First, the European disease is mostly the result of high tax burden. High tax rates diminished the incentives to work, since each additional hour of labor reduced worker’s marginal productivity. Hence, as professor Mankiw explains, the rise of European leisure (link) is mostly the result of fewer working hours. In addition, early retirement is a common phenomena across Europe. By 2030, each worker will support one retired individual in Germany. The coming of Europe’s pension crisis (link) is a consequence of generous PAYG pension systems. Lower employment-to-population ratio led to higher tax rates to finance the financial liabilities for the retired. In addition, high government spending and periodic budget deficits discouraged productivity growth.

Second, another key to the explanation of the anemic growth rates in Europe is rigidity of the labor market. In many European countries, labor costs are very high (link). If the cost of labor market entry is high, people prefer longer studying and working in the shadow economy. The shares of shadow economy are relatively high in all European countries (link). The highest rates of shadow economy are in the following countries:

1. Slovenia 27%
2. Greece 26%
3. Italy 24%
4. Spain 21%
5. Belgium 20%
6. Germany 15%
7. France 13%

Source: ATKearney (2009), Friedrich Schneider (2005)

Third, Europe’s relative decline compared to the U.S, is not a consequence of the lack of R&D investment. High percentage of R&D investment in the GDP is not a cure for the real cause. In fact, European universities rank far below the top universities in the world. In the field of engineering and computer sciences, the first non-US university is in the 15th rank. Europe’s brain-drain is a known phenomena since many bright European minds immigrate to places such as the U.S, Canada and Australia. The outcome is deteriorating international ranking of universities and low efficiency of R&D expenditure on misguided projects such as the intention of the European Commission to build a “European MIT” (link) to boost Europe’s global technology leadership.

Without higher growth of GDP, productivity and market working hours, European countries will hardly sustain the convergence towards the U.S level of GDP per capita. To boost economic growth, bold structural reforms are required to cut the rates of shadow economy, reduce tax and social security burden, decrease government spending and deregulate the labor markets.

GDP, Manufacturing, Confidence, and Earnings — All Up

To round out the first month of 2010, reports this past week all painted positive business signs for the year to come.

As we’ve been predicting for quite some time, GDP for Q4 was anything but lackluster. The gross domestic product rose at a 5.7% annual pace, the Commerce Department reported Friday, up from a 2.2% rise in the third quarter. The growth rate was the fastest pace reported in six years.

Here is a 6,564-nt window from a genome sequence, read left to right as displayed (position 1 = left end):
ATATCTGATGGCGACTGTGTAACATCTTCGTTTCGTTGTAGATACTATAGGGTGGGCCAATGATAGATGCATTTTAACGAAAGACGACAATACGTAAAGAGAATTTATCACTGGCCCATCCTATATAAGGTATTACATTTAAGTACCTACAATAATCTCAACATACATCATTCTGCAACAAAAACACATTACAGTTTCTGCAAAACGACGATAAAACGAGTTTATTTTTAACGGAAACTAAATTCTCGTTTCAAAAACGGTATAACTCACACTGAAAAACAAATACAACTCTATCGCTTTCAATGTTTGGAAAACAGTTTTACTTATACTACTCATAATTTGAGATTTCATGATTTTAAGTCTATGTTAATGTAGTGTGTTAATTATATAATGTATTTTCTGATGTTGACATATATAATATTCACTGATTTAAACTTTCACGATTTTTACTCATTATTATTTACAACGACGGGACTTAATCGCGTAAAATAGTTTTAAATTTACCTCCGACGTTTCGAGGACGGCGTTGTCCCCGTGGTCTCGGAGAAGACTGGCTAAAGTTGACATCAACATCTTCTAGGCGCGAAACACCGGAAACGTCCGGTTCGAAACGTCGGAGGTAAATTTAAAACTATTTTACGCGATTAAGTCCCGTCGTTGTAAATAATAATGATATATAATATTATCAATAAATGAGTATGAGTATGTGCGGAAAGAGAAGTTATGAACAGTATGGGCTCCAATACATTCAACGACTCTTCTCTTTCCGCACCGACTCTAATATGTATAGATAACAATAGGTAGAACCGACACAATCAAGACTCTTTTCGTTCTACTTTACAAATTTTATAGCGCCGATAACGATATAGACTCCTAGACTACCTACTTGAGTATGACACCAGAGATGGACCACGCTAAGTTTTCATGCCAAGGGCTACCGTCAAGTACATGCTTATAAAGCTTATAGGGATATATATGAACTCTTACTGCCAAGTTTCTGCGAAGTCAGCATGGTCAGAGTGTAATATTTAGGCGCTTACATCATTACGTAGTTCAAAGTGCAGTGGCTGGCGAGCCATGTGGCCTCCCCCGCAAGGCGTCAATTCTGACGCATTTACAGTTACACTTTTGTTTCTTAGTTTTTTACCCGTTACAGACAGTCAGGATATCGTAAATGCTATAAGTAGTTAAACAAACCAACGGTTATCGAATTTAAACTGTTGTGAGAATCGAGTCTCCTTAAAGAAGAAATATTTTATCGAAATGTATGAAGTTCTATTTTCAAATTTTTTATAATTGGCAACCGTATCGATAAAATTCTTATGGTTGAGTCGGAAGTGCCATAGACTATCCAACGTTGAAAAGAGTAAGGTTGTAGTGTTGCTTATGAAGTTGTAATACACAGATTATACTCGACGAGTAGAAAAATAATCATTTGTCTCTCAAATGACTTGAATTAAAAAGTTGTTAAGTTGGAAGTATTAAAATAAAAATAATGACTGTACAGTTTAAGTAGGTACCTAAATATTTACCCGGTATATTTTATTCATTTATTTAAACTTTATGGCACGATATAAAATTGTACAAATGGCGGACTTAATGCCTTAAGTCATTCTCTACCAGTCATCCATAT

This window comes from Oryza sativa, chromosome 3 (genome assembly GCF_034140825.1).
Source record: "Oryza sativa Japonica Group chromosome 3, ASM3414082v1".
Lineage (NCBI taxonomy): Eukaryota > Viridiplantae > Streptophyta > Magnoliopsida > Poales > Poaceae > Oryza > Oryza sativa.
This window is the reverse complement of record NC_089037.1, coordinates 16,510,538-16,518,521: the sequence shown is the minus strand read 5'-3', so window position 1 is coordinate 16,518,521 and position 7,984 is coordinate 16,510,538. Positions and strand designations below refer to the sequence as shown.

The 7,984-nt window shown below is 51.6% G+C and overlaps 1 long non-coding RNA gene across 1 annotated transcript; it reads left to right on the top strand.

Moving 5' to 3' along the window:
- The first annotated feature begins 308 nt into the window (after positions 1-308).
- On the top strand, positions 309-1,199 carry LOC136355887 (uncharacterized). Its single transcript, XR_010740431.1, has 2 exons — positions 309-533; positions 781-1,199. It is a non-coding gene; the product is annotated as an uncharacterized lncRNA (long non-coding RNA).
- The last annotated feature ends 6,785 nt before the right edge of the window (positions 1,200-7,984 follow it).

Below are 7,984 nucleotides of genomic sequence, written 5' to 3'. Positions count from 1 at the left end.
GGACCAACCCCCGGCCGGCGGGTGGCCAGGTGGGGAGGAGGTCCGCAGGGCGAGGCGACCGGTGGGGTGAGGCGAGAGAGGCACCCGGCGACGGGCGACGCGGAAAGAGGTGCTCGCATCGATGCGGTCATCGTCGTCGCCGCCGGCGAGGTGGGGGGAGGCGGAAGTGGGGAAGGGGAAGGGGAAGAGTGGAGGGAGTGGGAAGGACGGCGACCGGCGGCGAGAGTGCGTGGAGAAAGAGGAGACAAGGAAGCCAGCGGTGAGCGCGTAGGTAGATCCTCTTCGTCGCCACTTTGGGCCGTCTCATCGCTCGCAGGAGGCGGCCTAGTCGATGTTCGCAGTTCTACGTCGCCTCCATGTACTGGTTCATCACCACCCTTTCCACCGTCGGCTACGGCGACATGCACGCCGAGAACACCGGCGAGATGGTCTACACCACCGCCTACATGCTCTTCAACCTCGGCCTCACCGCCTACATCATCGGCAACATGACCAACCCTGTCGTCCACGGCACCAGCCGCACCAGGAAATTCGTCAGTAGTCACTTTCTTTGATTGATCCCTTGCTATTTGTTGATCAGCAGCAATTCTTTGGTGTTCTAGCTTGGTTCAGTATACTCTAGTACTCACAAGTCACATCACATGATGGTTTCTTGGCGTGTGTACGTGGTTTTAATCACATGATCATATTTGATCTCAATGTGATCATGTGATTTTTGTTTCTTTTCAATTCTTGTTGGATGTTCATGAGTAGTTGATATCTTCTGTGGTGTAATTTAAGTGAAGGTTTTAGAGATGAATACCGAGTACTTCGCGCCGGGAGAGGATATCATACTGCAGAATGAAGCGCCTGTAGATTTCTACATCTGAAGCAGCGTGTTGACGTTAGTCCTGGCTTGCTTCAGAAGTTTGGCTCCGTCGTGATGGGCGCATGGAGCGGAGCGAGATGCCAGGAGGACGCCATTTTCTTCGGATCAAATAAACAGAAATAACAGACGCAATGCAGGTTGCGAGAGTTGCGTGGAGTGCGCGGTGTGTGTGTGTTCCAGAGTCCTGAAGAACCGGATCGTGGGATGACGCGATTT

Another regional manufacturing report out from Chicago-land showed additional expansion in January. Their index rose to a healthy 61.5% in January from 58.7% in December. Any readings above 50% indicate business expansion and it is clear now in that region that expansion continues to accelerate.

And in further good news for the retail sector, the University of Michigan consumer sentiment survey beat expectations moving higher to a reading of 74.4 for January. The reading is now at a two-year high and a full point and one half better than economists’ consensus expectations.

Also on Friday, President Obama proposed a $33 billion package of tax credits for small businesses as part of his plan to boost job creation.

Obama wants to give small businesses a $5,000 tax credit for each net new employee they hire this year and companies that reduce their payrolls at any point this year would not be eligible for the any of the hiring credits and or wage bonuses.

Further, earnings reports for Q4 and positive business expectations for Q1 continued to roll in this week during company earnings releases and conference calls.

On Friday, Honeywell (HON) said it earned $698 million, or 91 cents per share, beating expections by a penny per share. The firm reaffirmed a full year 2010 profit forecast of between $2.20 and $2.40 per share on revenues of $31.3 billion to $32.2 billion. Their CEO, Dave Cote said, “we are encouraged by the improving order trends and stabilization in many of our end markets.”

Microsoft also beat by a penny this week. Late Thursday, Microsoft said it earned $6.66 billion, or 74 cents per share, up from $4.17 billion, or 47 cents a share, in the same period a year earlier. Their revenues rose 14% to $19.02 billion.

But perhaps the strongest of company news came from Apple Computer (APPL) on Wednesday. The firm reported earnings that surged well past Wall Street estimates.

The iMaker said it earned $290 million, or 34 cents per share (a dime above estimates), on sales of $3.24 billion (250M above estimates) in the three months ended March 26. In the same quarter a year ago, Apple earned only $46 million, or 6 cents per share, on revenue of $1.91 billion.

As everyone now knows Apple released the iPad later in the week, but speaking specifically to earnings on Wednesday, CEO Steve Jobs noted, “Apple is firing on all cylinders.” The comments were indeed in line with our observations of PC shipments that rocketed higher in Q4.